Fluids Seminar – February 10, 2020 – Dr. Vaibhav Joshi

Modeling and Physics of Bat Flight

Dr. Vaibhav Joshi

When: February 10, 2019 | 4 PM
Where: CEME 2202 | 6250 Applied Science Lane

Abstract: Flexible multibody systems consisting of joints are found in applications ranging from biological, such as the musculoskeletal system of animals (bones connected by ligaments), to industrial applications in marine/offshore, rotor dynamics and automobile/aerospace engineering. Of particular interest is the anatomical wing of a natural flyer (bird, insect or bat) which consists of bones (Humerus, Radius and Metacarpals) connected to each other by joints, with feathers (birds, insects) or membranes (bats) attached to the bones. Considering the dramatic advantages of biological wings, there is a growing trend in aeronautical engineering applications on the exploration of the design approaches of novel micro air vehicles (MAVs) and unmanned aerial vehicles (UAVs) by incorporating the understanding of flapping flight dynamics of birds and bats. A particular emphasis is to make these next-generation air vehicles more efficient, cleaner and intelligent in complex environments by means of bio-inspiration and bio-mimetic designs. There are numerous research questions related to animal flight mechanisms and biomechanics of the natural flyers, which could be crucial in such designs.

In contrast to birds and insects, bats utilize adaptive wing flexibility, wing span morphing and articulated wing kinematics for maneuverability and agility during flight. The present study focuses on the development of a flexible multibody variational fluid-structure interaction computational framework to model such complex flapping dynamics. We investigate the flapping dynamics of a full-scale bat using wing geometry and physical properties similar to the Pallas’ long-tongued bat Glossophaga soricina. We find that the flexible wings generate more unsteady lift compared to the rigid counterpart owing to the high wing-tip velocity due to the elastic deformation of the wings. Insights gained from the present study will be beneficial to develop novel designs for enhancing the maneuverability and flight agility of next-generation engineered flying vehicles (e.g., drones and micro-air vehicles) at low Reynolds number.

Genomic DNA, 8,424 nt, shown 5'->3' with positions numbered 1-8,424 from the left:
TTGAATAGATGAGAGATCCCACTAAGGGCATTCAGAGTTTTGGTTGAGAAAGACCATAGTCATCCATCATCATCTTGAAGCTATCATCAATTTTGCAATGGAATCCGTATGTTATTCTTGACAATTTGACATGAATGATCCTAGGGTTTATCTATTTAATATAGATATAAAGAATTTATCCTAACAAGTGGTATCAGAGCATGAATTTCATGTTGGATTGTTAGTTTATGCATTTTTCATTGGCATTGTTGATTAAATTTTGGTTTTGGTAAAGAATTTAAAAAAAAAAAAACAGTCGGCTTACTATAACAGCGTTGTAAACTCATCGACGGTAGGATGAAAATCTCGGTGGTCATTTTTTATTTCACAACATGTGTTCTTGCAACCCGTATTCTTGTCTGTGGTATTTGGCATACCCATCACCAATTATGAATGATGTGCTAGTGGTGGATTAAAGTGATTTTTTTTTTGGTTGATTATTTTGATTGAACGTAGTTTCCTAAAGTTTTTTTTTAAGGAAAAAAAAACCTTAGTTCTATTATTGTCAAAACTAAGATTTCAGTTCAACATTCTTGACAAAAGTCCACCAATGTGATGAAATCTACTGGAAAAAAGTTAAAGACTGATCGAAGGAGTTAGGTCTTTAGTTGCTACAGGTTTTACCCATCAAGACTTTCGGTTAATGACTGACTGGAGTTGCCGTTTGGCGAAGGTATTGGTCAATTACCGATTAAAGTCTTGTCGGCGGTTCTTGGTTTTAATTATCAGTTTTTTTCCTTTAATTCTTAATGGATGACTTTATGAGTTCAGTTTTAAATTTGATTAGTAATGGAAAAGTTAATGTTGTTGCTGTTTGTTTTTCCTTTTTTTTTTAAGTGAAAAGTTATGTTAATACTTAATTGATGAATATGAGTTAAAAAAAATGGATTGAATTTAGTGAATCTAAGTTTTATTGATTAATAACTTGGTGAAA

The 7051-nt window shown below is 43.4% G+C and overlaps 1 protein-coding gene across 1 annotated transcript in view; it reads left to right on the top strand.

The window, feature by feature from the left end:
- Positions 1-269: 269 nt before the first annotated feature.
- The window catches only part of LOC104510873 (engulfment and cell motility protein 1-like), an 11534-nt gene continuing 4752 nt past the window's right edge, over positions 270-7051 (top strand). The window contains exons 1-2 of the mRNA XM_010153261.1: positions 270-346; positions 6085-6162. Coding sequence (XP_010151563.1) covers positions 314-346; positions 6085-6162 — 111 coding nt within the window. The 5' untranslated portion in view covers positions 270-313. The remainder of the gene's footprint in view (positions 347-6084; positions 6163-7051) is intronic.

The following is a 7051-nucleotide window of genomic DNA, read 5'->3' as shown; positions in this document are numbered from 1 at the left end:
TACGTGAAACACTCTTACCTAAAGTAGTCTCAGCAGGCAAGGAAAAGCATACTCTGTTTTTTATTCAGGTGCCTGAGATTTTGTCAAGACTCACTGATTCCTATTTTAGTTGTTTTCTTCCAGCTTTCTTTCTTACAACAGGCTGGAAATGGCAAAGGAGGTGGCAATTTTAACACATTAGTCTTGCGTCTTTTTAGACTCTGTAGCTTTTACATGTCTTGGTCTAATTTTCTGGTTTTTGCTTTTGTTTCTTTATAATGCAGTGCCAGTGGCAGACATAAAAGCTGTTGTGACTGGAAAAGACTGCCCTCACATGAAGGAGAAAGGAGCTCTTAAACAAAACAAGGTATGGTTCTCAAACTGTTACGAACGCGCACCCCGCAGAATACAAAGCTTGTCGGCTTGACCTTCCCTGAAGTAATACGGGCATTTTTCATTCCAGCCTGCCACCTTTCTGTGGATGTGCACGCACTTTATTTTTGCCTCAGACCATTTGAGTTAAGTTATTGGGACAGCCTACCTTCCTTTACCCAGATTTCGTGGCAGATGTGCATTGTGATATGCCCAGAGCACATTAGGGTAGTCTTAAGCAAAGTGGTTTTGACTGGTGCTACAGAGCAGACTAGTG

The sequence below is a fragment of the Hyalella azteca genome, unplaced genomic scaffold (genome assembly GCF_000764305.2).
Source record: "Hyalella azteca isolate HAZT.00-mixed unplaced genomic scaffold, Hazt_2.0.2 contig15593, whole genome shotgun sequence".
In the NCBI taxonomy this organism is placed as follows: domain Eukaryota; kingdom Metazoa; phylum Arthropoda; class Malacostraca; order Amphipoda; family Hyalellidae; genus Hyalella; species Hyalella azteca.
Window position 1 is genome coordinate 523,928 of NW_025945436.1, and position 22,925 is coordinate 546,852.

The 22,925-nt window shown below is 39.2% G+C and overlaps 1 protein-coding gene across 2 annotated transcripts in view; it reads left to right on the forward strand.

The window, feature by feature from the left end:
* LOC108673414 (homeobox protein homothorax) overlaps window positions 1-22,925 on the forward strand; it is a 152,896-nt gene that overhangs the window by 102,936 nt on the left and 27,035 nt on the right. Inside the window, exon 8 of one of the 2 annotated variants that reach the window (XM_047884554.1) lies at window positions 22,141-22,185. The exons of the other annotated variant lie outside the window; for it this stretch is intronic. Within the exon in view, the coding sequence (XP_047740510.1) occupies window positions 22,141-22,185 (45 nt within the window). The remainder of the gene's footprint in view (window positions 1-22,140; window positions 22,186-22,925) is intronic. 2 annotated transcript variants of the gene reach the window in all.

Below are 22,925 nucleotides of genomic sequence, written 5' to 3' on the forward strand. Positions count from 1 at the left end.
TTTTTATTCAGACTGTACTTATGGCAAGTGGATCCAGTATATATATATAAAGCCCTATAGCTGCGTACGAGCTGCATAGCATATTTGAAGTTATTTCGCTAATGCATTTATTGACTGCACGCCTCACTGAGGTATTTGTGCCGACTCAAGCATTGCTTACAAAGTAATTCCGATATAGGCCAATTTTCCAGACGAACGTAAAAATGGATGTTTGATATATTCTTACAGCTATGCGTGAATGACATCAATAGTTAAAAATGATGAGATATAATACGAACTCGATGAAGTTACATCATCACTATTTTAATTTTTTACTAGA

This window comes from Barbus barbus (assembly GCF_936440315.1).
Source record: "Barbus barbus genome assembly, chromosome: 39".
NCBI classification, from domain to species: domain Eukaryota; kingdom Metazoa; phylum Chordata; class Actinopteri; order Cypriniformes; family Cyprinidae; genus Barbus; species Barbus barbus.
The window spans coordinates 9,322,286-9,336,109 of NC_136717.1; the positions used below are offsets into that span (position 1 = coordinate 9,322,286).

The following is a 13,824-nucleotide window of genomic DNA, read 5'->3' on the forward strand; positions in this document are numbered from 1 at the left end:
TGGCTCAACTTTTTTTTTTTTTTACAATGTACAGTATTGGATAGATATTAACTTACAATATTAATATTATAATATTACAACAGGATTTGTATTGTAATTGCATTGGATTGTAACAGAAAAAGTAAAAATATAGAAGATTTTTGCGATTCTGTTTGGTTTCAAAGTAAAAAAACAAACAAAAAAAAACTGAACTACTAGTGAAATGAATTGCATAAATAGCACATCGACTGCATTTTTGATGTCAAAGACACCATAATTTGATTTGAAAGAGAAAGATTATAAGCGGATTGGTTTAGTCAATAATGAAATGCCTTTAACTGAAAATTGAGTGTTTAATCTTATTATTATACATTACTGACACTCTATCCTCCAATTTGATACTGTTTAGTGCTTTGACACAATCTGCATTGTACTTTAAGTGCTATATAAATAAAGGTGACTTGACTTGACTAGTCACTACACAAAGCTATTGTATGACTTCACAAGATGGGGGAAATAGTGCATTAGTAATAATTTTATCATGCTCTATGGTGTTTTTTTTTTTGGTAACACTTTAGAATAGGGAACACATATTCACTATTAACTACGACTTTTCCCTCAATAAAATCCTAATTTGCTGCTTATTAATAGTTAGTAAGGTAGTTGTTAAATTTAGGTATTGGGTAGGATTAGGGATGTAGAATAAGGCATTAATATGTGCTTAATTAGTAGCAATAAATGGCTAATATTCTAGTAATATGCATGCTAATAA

Biography: Vaibhav Joshi is a postdoctoral research fellow at the Computational Multiphysics Laboratory at UBC. He completed his Ph.D. in Computational Mechanics at the National University of Singapore where he worked on multiphase fluid-structure interaction problems. Currently, he is working on developing a flexible multibody numerical framework for bio-inspired flying vehicles.